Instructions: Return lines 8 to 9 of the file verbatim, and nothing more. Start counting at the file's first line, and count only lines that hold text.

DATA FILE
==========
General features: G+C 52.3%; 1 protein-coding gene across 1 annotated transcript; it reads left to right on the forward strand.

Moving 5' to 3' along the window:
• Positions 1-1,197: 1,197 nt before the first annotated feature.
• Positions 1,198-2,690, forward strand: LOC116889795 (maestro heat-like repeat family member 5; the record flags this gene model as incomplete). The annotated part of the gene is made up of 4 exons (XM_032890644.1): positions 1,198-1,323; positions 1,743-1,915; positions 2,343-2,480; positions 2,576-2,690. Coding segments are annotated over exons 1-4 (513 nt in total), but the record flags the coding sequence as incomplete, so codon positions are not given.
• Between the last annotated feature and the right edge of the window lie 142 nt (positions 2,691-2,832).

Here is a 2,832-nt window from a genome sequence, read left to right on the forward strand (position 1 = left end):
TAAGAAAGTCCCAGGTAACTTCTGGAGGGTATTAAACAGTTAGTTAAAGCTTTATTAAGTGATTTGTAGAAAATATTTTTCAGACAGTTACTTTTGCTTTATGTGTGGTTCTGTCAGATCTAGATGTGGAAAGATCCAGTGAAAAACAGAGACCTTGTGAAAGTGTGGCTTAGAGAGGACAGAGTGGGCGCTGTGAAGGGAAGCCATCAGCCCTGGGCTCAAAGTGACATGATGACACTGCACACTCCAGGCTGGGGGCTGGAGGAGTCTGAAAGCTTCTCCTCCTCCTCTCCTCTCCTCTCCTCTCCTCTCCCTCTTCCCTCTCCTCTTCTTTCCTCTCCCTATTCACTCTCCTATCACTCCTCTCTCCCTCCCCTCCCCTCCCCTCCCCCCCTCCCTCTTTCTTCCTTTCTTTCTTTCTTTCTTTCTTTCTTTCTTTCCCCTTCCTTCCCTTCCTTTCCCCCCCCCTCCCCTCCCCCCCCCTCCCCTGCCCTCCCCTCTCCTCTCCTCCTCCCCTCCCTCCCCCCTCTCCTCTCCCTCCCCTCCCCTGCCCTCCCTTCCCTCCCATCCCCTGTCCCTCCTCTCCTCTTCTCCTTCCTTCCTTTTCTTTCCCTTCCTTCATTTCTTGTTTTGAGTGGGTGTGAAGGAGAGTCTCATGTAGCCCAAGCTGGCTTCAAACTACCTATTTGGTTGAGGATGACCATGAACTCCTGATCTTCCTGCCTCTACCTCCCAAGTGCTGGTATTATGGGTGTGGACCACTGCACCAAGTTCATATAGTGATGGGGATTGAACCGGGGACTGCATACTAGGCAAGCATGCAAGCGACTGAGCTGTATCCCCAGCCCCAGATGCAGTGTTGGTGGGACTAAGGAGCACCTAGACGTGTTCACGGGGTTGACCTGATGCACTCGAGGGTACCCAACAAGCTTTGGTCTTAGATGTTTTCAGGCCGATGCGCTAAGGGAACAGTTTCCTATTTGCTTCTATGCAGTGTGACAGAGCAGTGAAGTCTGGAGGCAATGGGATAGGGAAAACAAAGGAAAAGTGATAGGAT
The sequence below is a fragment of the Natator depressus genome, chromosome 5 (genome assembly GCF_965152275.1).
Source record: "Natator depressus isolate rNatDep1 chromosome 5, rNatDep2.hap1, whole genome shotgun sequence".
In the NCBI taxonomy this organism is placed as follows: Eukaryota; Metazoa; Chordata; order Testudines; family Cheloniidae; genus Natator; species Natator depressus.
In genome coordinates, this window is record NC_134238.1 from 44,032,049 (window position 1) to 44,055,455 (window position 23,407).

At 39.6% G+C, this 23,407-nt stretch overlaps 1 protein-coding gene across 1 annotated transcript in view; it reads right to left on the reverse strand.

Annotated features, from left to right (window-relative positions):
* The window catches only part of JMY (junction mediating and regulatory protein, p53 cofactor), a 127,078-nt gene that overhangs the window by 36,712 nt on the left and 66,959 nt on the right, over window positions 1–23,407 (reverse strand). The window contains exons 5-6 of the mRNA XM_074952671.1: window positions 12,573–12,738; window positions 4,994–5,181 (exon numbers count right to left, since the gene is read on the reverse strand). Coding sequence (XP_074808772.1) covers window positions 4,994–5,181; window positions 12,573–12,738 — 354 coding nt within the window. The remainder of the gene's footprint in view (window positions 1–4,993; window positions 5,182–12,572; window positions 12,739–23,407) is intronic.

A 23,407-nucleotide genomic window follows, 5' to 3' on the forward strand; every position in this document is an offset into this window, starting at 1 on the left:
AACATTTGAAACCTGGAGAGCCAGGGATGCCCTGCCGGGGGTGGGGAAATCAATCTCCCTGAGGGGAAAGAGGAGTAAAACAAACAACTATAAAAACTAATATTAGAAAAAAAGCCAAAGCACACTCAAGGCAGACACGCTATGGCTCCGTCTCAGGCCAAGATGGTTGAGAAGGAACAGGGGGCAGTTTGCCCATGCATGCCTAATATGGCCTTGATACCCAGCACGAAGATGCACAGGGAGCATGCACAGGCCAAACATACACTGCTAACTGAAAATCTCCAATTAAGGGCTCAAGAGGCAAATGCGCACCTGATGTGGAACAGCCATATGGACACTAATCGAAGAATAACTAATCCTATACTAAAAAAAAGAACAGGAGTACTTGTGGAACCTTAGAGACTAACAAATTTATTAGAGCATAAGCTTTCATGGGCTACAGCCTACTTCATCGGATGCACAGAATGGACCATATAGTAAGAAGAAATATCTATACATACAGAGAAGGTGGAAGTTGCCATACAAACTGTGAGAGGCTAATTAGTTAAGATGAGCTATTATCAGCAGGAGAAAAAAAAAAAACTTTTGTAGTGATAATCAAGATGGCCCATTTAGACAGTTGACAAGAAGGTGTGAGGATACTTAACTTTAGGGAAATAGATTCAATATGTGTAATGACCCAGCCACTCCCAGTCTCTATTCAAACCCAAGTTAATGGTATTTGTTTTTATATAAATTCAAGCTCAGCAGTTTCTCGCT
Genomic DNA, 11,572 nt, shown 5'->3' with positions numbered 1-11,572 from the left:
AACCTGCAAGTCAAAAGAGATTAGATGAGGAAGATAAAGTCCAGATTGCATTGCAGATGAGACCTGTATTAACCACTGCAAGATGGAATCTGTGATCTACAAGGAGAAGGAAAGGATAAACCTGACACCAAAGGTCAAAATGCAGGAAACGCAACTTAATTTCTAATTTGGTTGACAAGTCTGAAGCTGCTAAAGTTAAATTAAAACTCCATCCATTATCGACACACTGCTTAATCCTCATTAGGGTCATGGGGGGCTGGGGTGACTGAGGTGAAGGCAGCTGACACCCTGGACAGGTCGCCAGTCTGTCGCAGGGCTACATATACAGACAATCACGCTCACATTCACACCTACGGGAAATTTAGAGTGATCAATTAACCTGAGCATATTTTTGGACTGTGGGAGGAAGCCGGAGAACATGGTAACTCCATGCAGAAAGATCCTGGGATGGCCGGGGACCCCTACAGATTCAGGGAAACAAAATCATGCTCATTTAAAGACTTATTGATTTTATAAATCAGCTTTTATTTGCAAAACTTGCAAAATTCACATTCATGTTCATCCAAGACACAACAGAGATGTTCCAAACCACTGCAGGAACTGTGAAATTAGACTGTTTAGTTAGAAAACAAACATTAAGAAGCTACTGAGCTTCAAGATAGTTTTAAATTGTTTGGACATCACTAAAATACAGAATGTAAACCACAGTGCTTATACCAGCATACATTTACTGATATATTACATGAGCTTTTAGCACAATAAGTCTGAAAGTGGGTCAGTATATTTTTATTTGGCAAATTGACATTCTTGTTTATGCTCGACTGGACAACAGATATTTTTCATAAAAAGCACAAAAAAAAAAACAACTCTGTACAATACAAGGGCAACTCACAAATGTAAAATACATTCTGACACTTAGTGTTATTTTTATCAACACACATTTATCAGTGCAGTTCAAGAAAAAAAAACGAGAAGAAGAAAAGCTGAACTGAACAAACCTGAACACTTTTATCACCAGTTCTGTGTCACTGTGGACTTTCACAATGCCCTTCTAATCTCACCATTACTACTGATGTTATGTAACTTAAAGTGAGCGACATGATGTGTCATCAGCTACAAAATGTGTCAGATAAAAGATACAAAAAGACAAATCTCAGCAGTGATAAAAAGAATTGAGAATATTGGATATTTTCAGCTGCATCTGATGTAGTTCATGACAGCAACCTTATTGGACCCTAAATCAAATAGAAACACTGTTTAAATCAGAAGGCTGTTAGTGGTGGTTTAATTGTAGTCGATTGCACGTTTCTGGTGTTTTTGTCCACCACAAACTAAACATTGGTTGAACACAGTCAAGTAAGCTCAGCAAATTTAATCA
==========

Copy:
The sequence below is a fragment of the Natator depressus genome, chromosome 5 (genome assembly GCF_965152275.1).
Source record: "Natator depressus isolate rNatDep1 chromosome 5, rNatDep2.hap1, whole genome shotgun sequence".